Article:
Palm Warbler Winter Colors
Bird Photography,  Nature,  Wildlife

Florida Bird Photography with the Canon 100-400mm Mark II Lens

Palm Warbler – 560mm with 1.4X Telephoto Extender Attached (Above Photo)

On a six day bird photography vacation to Florida, I decided to leave my Canon 500mm f/4 lens at home and bring only the Canon 100-400mm f4.5-5.6 Mark II lens with the Canon 1.4x Telephoto Extender III.

I was planning to visit some of the best bird photography destinations in Florida including J.W. Ding Darling National Wildlife Refuge, Corkscrew Swamp, and the Estero Lagoon.  I was a bit nervous about leaving the Canon 500mm f/4 lens at home and missing some good photo opportunities, but I really wanted to put the Canon 100-400mm Mark II to the test.

So How Did The Canon 100-400mm f4.5-5.6 Mark II Lens Perform?  Read on to find out.

Overall, I was really happy with the performance of the Canon 100-400mm II lens.  We’re there times that I missed the 500mm f/4?  Of course, the 500mm f/4 is a sharp, long focal lens prime that will still autofocus in the center focus point with a 2X Telephoto Extender, for an effective 1,000mm focal length.

The biggest advantage to bringing the Canon 100-400mm on the trip is its size and weight.  It was a breeze to carry the lens thru the airport and stow it on the airplane.  I was able to transport the lens in a backpack instead of a big roller bag.

Tricolored Heron Posing on a Stump

Tricolored Heron – 400mm without 1.4x Telephoto Converter Attached

We also hiked around 2.5 to 5 miles a day.  I carried the Canon 100-400mm lens on a 5D Mark III using a Black Rapid Camera Strap making it easy to carry the lens on long hikes.   This would have been quite a chore with the Canon 500mm f/4 and a tripod or monopod. I also really like the feature on the 100-400mm lens where you can tighten the tension on the zoom dial so it doesn’t creep out while you are walking.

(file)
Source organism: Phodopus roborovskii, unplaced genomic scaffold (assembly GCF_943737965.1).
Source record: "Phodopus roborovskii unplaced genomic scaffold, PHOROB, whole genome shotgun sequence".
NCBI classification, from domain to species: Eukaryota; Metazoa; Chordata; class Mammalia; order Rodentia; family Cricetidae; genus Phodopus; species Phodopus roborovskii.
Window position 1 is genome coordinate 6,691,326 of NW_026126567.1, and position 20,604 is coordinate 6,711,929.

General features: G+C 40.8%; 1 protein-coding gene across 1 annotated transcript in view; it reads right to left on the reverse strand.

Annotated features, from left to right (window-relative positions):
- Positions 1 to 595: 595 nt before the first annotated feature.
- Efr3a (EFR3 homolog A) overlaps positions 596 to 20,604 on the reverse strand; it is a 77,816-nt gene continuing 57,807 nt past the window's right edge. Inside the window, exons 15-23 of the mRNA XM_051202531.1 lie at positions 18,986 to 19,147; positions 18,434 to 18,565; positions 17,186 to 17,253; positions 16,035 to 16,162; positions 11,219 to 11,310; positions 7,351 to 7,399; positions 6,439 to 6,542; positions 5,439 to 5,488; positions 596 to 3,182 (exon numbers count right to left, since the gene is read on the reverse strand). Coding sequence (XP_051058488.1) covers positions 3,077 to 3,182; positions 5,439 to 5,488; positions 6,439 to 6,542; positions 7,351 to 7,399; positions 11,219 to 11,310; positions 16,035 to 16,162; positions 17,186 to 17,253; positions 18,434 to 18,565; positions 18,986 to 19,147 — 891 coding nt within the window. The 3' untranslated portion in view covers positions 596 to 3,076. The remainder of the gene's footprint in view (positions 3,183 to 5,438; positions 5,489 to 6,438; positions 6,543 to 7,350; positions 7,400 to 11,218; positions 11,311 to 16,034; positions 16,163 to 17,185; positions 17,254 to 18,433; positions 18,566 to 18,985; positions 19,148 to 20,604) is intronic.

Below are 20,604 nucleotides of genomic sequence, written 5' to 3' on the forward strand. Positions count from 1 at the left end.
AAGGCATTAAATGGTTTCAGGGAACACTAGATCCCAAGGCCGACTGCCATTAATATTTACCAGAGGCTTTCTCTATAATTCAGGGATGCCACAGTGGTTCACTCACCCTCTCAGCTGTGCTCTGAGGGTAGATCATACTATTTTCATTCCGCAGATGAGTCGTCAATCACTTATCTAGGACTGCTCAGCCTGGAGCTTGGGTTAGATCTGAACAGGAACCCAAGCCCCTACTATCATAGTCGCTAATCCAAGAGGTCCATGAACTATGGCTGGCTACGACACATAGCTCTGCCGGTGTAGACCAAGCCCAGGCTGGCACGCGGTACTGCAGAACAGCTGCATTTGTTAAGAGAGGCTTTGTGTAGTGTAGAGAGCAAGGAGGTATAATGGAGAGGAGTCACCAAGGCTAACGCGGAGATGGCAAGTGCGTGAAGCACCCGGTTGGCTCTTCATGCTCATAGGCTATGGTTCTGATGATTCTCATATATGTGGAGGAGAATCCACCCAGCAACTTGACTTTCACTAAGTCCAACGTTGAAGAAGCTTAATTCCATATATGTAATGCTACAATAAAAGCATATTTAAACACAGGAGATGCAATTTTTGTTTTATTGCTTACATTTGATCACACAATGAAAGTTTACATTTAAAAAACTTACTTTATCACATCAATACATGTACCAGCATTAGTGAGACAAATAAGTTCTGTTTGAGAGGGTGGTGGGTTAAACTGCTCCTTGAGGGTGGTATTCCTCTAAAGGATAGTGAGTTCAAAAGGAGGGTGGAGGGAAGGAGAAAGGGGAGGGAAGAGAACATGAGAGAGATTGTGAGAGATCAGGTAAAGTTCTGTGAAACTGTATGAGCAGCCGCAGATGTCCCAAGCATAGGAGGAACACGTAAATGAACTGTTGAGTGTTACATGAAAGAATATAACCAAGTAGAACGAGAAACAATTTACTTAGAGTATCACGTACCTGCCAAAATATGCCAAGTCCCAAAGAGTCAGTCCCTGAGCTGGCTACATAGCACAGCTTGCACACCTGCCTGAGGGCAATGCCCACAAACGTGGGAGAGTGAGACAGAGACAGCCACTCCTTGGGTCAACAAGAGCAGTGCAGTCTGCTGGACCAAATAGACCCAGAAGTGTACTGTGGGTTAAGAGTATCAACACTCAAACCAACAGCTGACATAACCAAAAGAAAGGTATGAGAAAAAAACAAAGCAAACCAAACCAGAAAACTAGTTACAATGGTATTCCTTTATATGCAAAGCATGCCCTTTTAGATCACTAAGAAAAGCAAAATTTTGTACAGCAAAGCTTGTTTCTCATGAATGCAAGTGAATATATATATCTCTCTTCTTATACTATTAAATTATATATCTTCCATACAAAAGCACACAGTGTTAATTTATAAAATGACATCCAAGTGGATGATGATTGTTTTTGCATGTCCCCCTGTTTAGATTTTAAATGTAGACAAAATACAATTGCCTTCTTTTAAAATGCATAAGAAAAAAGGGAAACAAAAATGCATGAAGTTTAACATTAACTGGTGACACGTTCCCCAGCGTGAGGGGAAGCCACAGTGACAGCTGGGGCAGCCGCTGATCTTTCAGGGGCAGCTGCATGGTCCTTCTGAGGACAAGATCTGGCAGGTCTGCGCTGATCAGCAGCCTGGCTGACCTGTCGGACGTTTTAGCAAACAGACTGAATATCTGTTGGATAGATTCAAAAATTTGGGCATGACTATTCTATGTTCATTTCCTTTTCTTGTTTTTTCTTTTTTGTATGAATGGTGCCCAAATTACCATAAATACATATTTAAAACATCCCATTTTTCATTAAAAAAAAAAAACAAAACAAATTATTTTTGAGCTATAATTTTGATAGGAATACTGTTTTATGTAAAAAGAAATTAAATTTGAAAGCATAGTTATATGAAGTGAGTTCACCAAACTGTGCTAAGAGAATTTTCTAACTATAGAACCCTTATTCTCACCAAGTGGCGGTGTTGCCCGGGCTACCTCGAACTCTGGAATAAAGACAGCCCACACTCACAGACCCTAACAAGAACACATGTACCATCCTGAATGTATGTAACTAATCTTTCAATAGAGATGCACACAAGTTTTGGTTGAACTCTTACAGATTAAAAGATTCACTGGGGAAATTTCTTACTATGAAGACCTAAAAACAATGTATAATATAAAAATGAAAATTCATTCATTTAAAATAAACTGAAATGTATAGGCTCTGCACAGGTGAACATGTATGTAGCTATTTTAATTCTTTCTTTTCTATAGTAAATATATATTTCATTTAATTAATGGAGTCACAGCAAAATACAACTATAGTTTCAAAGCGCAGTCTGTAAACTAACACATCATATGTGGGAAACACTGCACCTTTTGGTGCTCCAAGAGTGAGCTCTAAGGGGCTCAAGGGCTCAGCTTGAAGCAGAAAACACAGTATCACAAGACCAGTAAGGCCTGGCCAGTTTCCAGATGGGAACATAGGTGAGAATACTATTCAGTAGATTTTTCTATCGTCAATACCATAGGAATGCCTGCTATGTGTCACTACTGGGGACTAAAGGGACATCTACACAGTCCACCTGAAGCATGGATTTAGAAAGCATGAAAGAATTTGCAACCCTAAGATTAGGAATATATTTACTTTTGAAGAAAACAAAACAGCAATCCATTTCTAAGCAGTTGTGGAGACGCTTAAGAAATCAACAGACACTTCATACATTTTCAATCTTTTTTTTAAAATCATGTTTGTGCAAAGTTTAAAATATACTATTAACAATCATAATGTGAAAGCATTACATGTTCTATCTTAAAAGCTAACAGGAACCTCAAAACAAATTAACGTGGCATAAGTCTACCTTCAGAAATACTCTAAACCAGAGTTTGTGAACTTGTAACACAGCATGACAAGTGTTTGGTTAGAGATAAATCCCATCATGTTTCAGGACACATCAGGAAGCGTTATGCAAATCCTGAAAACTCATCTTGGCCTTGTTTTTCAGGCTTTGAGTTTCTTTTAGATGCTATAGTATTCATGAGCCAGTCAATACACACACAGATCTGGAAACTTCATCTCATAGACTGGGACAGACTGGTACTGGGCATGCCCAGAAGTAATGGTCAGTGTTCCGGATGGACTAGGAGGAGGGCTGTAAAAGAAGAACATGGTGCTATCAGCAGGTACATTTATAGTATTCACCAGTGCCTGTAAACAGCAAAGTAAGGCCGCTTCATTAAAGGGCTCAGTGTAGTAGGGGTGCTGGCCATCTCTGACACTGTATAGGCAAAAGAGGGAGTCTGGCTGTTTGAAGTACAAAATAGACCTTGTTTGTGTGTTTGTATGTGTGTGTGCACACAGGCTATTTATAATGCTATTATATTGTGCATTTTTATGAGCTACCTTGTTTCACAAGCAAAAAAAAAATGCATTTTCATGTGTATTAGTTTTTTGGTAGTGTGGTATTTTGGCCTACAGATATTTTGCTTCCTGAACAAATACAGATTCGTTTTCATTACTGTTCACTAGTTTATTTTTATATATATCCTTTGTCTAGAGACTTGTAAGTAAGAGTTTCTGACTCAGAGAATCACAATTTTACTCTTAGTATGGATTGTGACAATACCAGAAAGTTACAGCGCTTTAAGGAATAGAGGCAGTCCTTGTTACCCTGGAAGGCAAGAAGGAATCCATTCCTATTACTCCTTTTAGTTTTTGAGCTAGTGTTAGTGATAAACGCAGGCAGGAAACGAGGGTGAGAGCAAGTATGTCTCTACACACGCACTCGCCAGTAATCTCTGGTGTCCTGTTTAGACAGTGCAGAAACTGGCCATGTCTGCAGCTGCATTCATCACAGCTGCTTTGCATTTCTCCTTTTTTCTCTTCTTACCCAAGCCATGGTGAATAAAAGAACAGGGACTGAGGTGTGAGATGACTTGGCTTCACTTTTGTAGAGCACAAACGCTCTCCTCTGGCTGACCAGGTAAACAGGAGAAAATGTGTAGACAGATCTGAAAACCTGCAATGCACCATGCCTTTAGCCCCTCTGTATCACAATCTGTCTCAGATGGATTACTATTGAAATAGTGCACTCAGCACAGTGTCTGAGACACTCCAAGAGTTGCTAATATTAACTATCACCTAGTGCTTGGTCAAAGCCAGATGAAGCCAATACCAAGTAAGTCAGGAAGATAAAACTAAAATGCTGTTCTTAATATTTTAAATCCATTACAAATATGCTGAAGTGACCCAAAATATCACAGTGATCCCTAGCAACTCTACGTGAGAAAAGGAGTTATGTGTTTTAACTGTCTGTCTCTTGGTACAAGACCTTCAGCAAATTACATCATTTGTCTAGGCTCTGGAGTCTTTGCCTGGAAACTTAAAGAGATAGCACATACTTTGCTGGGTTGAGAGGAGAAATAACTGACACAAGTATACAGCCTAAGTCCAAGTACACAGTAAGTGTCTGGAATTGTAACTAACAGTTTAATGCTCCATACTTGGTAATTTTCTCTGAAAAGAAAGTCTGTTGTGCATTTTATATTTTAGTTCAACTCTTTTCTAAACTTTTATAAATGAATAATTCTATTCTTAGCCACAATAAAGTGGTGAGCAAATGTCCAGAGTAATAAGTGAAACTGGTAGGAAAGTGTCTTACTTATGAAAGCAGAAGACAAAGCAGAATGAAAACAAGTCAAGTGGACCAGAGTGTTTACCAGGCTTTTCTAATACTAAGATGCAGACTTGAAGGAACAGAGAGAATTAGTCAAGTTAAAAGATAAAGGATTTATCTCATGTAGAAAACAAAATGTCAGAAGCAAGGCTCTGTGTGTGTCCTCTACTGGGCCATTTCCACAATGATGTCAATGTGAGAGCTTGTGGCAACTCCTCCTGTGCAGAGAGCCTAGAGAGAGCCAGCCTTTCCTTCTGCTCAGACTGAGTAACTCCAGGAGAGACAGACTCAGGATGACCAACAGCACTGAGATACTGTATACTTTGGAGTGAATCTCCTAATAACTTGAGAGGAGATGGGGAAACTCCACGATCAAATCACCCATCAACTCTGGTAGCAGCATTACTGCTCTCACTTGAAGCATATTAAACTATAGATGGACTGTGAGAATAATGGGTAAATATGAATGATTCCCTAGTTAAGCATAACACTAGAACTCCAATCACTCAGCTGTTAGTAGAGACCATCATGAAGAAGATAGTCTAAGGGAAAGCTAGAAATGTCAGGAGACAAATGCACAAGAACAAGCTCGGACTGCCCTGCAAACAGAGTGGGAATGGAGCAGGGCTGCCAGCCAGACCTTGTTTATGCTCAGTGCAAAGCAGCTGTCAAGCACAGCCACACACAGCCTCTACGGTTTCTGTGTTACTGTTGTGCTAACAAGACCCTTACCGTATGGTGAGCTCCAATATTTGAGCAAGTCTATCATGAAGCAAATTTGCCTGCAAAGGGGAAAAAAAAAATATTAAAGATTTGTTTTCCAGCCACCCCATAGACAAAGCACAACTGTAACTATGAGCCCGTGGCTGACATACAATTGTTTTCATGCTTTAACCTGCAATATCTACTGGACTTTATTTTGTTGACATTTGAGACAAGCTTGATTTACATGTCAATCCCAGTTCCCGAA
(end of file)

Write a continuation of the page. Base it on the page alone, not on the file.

There were also some preserves like Six Mile Cypress Slough Preserve in Fort Myers that were crowded with people and had a narrow boardwalk that would make it difficult to set up and use the 500mm f/4 on a tripod.

I came home with some sharp bird photographs using the Canon 100-400mm II lens.  I generally used the 100-400mm without the 1.4X Telephoto Extender early and late in the day when the light was not as bright.  When the sun got brighter, I put on the 1.4X Telephoto Extender for greater reach.

Pileated Woodpecker

Pileated Woodpecker – 437mm with the Canon 1.4X III Telephoto Extender Attached

The Canon 100-400mm lens will autofocus at the center focus point with the Canon 1DX, 5D Mark III, and 7D Mark II with the 1.4X Telephoto Extender attached.  However with the 1.4X Telephoto Extender, the widest aperture at the long end of the focal length range is f/8.  So, you need good light to shoot with the extender attached.

I tested the lens in both One-Shot AF and AI Servo modes and the 5D Mark III and 100-400mm Mark II lens performed well.  It only hunted for focus in difficult focusing situations like trying to photograph a bird with a lot of branches.  Overall, the images came out really sharp.

This camera and lens combo also worked well for birds in flight photography.  Another blog will be coming soon focusing on birds in flight photography with the Canon 100-400mm Mark II lens.

Written by Martin Belan

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Testing the Canon 100-400mm Mark II for Bird and Wildlife Photography

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